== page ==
A number of conditions that affect the joints and vertebrae can cause back pain: Spondylolisthesis is a condition in which one vertebra has slipped forward over the
other. This is also a cause of sciatica.
The facet joints can wear down. In such cases, pain occurs on arching the back or when walking. In some cases a segment (consisting of two vertebra and their common joint and disc) becomes unstable when its parts wear down. Piriformis Syndrome
Some experts believe that one cause of sciatica pain is the entrapment of the sciatic nerve deep in the buttock by the piriformis muscle. It usual y develops after an injury. Others believe there is no real evidence that this condition, known as piriformis syndrome, causes any sciatic pain. What Conditions Make People Susceptible To Low
Back Pain?

In most known cases, pain begins with an injury, after lifting a heavy object, or after making an abrupt movement. A number of conditions may make people more or less susceptible to low back pain from such events. In 85% of back pain cases, the causes are unknown. Aging Process
Intervertebral discs begin deteriorating and growing thinner by age 30. One-third of adults over 20 show evidence of herniated discs (although only 3% of these discs cause symptoms). As people continue to age and the discs lose moisture and shrink, the risk for spinal stenosis increases. The incidence of low back pain and sciatica increase in women at the time of menopause as they lose bone density. In the older adults, osteoporosis and osteoarthritis are also common. However, the risk for low back pain does not mount steadily with ever-increasing age, which suggests that at a certain point, the conditions causing low back pain plateau. Genetic Factors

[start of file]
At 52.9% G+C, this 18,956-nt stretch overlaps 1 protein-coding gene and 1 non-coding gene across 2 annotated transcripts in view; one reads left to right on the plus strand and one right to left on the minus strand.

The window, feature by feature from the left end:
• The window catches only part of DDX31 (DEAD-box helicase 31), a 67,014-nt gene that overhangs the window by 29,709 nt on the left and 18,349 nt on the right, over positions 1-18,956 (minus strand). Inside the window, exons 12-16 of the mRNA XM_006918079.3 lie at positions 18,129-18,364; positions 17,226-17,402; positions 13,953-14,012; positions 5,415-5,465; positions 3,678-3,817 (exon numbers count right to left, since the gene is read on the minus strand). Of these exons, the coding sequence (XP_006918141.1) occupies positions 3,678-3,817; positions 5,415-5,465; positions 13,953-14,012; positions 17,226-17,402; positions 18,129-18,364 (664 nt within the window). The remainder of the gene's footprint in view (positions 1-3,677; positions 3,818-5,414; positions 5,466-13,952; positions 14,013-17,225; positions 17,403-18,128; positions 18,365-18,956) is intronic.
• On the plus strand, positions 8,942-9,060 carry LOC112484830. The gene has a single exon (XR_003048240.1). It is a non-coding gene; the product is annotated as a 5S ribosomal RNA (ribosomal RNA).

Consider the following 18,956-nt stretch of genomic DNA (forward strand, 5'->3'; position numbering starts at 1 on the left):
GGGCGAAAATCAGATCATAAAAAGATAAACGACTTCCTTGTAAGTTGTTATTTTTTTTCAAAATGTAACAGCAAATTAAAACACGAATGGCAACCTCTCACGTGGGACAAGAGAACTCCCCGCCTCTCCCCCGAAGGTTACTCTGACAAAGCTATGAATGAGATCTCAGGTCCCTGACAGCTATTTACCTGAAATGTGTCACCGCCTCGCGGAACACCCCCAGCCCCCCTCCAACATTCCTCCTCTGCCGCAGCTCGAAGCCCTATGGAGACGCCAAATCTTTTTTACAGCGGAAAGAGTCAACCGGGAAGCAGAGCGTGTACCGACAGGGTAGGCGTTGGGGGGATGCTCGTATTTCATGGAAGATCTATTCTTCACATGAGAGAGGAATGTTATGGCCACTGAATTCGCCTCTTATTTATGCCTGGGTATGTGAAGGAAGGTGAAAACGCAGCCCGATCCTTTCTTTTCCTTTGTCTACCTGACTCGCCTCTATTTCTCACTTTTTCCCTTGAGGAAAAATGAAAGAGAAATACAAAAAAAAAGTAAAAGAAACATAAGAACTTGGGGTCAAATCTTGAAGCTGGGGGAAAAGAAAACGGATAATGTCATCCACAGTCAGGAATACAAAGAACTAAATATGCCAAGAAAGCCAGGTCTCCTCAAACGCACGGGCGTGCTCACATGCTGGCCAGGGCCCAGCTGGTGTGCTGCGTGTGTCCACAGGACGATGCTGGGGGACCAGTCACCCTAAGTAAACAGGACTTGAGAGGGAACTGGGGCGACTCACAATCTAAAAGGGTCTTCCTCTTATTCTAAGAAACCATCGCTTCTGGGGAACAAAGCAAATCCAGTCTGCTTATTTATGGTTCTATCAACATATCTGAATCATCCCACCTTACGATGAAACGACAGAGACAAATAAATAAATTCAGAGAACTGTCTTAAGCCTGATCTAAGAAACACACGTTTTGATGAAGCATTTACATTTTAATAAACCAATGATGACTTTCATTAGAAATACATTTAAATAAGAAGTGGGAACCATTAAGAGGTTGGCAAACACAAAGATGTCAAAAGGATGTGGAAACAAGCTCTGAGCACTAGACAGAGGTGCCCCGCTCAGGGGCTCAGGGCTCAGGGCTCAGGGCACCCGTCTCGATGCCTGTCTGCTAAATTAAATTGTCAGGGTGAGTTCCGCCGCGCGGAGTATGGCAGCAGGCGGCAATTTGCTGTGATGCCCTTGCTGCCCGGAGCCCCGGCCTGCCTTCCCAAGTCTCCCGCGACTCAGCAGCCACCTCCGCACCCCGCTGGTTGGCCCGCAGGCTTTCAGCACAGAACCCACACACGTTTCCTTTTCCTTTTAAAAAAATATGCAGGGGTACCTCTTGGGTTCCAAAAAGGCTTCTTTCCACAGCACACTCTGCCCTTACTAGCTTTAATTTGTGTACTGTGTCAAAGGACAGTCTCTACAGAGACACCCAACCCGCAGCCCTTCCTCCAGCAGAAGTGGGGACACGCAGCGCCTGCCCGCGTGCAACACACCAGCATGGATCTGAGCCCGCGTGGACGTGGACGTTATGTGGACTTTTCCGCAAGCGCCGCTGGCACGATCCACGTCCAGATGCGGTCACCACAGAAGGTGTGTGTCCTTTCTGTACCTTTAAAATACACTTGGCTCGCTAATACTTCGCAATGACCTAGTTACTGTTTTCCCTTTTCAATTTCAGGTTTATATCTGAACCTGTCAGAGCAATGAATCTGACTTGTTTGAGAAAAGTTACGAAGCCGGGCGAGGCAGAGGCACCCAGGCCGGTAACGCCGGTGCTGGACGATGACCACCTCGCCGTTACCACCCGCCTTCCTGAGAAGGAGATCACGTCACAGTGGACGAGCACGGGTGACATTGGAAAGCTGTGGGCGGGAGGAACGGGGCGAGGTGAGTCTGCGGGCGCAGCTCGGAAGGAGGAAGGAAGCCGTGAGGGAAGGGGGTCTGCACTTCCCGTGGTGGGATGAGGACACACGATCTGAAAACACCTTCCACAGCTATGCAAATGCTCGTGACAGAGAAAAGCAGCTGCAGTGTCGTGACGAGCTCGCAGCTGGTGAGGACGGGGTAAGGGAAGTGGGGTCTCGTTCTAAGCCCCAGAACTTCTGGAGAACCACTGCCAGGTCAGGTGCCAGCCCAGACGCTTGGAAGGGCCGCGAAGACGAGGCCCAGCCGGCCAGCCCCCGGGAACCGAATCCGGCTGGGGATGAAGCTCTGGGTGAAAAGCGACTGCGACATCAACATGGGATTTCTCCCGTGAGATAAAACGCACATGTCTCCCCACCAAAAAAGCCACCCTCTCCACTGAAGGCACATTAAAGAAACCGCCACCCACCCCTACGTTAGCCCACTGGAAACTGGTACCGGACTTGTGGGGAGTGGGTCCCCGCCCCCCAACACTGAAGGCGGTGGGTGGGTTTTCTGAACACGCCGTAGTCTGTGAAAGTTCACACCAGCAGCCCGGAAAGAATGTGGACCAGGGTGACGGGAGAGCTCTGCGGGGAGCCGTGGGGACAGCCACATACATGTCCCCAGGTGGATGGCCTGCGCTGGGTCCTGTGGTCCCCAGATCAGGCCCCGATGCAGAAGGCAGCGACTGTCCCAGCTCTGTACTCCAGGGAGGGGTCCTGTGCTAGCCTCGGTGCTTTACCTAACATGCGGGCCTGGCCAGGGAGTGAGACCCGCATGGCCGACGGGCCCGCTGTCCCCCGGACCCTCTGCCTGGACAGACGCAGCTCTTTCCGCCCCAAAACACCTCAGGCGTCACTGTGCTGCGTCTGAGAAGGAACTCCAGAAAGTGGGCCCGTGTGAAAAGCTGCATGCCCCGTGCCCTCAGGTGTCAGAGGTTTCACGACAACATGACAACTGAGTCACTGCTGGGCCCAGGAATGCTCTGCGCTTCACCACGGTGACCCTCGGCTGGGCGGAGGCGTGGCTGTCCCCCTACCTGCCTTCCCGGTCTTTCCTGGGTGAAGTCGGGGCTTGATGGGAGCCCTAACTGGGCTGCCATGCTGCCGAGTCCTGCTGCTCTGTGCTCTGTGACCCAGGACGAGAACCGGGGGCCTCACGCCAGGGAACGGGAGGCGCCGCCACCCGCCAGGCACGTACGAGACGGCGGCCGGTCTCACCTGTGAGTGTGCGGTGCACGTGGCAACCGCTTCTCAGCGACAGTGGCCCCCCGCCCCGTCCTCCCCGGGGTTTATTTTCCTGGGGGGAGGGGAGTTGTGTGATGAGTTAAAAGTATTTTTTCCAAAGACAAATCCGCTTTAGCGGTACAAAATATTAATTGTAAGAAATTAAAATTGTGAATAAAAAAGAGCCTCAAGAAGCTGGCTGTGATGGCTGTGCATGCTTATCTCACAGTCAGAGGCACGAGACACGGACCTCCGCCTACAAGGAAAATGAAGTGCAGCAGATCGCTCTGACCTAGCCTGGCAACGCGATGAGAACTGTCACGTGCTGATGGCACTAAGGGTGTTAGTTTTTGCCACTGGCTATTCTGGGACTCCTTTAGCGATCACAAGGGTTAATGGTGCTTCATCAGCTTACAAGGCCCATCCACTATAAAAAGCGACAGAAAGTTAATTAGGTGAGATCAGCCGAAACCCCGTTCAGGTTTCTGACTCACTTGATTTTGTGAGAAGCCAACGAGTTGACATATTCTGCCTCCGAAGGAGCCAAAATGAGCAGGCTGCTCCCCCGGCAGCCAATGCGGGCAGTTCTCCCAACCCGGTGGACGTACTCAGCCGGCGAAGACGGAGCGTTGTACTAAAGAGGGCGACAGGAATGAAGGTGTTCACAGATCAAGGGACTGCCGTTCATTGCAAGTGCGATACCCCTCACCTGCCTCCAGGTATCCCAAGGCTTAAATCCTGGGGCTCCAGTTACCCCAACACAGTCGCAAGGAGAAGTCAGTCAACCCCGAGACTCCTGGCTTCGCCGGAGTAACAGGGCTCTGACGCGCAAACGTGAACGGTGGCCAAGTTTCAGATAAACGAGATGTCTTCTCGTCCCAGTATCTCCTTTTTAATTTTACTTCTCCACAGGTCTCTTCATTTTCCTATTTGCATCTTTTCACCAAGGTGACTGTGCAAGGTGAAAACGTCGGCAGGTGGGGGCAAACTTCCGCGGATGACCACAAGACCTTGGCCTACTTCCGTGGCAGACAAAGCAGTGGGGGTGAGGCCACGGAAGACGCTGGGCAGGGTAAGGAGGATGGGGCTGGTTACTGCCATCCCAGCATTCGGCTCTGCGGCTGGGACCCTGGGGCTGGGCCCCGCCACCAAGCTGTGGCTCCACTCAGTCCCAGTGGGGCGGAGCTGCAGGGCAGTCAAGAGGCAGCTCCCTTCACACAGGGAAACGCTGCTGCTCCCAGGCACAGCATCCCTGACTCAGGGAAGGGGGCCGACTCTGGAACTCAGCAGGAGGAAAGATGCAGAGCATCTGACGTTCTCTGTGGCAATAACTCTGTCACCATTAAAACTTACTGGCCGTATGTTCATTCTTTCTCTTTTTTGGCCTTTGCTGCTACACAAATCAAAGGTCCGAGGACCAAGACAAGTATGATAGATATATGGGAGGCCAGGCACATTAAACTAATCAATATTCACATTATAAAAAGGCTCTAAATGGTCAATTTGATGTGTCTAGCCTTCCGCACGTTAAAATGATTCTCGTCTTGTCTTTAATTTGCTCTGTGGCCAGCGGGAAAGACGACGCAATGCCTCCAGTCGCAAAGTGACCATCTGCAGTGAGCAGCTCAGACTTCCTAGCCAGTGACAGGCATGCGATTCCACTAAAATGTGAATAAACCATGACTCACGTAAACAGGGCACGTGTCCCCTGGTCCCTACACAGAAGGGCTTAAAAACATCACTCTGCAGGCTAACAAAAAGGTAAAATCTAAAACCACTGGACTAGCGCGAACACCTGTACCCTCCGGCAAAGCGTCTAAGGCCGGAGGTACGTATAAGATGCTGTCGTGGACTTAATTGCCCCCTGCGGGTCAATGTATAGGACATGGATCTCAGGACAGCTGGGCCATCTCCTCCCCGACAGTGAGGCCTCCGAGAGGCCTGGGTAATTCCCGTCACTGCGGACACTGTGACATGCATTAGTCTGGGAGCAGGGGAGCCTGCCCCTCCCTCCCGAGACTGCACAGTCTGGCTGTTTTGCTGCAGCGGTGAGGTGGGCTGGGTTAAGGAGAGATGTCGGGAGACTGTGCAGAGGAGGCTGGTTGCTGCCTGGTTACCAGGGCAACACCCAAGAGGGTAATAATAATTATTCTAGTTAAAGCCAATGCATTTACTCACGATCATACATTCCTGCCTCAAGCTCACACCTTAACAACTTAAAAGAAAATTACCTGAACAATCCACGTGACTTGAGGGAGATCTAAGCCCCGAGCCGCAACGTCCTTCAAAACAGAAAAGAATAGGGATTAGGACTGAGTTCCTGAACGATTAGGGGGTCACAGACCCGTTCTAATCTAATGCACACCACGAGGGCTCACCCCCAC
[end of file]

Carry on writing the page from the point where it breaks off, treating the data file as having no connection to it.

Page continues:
Many people have a genetic susceptibility to low back pain, usual y from inheriting spinal structural abnormalities. A 1999 study suggests that a specific mutation of the COL9A2 gene may be linked to about 10% of sciatica cases. The gene plays a role in producing col agen, the protein building block in all structural tissue in the body. The defective gene may cause disc deterioration leading to sciatica. Osteoarthritis occurs in joints where cartilage is damaged and then destroyed. In reaction to this destruction, the bones associated with the joints develop abnormalities. (Rheumatoid arthritis, which is an arthritic condition caused by inflammation in the joints, can damage joints throughout the body, but rarely affects the lower back.) When osteoarthritis affects the spine, it may damage the cartilage in the discs, the moving joints of the spine, or both. The nerves may become pinched, causing pain and in advanced cases, numbness and muscle weakness. The patient may also experience muscle spasms and diminished mobility. Psychologic and Social Factors